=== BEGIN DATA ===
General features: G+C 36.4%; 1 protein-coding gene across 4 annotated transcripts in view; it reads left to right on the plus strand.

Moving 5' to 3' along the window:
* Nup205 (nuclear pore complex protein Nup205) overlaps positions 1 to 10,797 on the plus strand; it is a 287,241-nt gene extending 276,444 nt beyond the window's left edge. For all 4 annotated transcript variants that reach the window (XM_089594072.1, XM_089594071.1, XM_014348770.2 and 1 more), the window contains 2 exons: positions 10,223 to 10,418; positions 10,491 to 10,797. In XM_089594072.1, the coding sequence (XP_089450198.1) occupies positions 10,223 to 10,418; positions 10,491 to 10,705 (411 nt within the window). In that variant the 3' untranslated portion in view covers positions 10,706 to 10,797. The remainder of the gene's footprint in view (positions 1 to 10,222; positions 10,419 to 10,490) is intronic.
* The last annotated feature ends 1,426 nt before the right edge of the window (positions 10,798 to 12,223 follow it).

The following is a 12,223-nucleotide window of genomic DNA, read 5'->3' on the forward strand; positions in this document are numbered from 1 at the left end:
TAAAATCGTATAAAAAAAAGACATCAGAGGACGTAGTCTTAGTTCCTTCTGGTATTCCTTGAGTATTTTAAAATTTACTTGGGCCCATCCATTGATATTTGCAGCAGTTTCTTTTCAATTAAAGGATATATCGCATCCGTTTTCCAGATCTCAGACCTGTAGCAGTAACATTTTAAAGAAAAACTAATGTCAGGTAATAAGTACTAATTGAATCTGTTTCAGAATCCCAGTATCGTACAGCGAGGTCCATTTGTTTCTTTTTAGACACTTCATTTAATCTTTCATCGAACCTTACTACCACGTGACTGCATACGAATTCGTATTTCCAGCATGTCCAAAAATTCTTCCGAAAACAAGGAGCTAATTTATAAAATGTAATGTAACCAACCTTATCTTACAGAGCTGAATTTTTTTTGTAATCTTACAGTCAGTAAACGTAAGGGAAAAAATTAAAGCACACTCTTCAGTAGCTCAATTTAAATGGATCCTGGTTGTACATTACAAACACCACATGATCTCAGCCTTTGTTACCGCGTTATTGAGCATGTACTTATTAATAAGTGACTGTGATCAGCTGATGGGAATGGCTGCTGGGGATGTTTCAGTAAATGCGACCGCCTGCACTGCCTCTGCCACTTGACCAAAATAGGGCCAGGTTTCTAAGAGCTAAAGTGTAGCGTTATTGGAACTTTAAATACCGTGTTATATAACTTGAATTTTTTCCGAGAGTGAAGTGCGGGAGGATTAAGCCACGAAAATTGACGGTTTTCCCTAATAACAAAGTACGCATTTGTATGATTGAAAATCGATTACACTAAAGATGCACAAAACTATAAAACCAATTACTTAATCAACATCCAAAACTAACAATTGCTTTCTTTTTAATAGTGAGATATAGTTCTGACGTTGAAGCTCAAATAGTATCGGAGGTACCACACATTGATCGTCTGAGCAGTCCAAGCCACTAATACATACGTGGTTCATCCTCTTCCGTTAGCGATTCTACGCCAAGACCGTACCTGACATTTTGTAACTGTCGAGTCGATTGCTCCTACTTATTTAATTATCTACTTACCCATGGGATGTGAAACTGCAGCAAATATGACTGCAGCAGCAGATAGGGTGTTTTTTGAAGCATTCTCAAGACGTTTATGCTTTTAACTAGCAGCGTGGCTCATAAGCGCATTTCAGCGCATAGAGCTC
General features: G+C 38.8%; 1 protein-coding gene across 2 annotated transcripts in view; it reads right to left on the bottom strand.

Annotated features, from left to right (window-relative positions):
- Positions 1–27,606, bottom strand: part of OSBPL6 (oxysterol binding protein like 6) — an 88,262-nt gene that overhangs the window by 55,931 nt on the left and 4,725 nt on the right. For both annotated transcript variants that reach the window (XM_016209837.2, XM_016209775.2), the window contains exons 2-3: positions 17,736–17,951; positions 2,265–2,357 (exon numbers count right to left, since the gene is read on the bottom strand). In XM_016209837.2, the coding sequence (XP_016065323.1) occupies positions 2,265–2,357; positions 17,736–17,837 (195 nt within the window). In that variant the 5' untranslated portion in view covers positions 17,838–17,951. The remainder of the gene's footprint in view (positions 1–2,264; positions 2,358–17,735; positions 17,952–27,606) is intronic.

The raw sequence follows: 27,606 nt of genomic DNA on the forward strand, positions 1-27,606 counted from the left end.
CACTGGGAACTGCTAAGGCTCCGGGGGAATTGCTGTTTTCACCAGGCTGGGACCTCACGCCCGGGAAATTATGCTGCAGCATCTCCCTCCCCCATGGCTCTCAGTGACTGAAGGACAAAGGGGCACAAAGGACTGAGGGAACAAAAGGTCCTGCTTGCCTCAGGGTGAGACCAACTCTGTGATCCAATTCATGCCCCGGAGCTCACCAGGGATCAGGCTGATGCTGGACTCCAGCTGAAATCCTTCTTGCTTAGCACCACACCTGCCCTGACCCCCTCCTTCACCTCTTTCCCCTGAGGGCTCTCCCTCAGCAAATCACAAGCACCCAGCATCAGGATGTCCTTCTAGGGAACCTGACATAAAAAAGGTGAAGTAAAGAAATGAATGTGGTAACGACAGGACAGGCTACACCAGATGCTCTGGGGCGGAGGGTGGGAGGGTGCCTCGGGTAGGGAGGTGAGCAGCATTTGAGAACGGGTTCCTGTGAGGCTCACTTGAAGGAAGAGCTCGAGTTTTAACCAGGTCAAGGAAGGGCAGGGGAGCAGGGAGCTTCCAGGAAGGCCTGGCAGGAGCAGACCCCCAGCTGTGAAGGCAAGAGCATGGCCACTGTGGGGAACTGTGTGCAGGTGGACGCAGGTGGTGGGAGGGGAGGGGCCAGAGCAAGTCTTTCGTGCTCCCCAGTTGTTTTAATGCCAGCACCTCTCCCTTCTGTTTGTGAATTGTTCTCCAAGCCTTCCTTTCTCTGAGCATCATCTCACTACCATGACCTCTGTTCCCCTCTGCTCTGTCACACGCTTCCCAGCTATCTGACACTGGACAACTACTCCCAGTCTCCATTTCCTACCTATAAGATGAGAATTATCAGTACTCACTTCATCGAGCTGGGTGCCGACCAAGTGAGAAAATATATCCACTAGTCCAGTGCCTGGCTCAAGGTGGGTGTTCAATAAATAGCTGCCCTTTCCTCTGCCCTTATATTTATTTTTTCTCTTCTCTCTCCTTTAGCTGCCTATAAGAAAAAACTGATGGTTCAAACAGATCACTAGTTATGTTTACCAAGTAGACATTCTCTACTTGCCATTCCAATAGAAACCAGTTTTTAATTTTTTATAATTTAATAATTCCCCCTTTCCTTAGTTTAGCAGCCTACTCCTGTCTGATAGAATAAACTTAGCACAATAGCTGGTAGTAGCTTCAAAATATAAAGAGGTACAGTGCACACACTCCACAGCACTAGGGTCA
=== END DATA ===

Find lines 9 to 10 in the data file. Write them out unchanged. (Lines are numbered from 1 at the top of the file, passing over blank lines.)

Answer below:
- Positions 1–27,606, bottom strand: part of OSBPL6 (oxysterol binding protein like 6) — an 88,262-nt gene that overhangs the window by 55,931 nt on the left and 4,725 nt on the right. For both annotated transcript variants that reach the window (XM_016209837.2, XM_016209775.2), the window contains exons 2-3: positions 17,736–17,951; positions 2,265–2,357 (exon numbers count right to left, since the gene is read on the bottom strand). In XM_016209837.2, the coding sequence (XP_016065323.1) occupies positions 2,265–2,357; positions 17,736–17,837 (195 nt within the window). In that variant the 5' untranslated portion in view covers positions 17,838–17,951. The remainder of the gene's footprint in view (positions 1–2,264; positions 2,358–17,735; positions 17,952–27,606) is intronic.

The raw sequence follows: 27,606 nt of genomic DNA on the forward strand, positions 1-27,606 counted from the left end.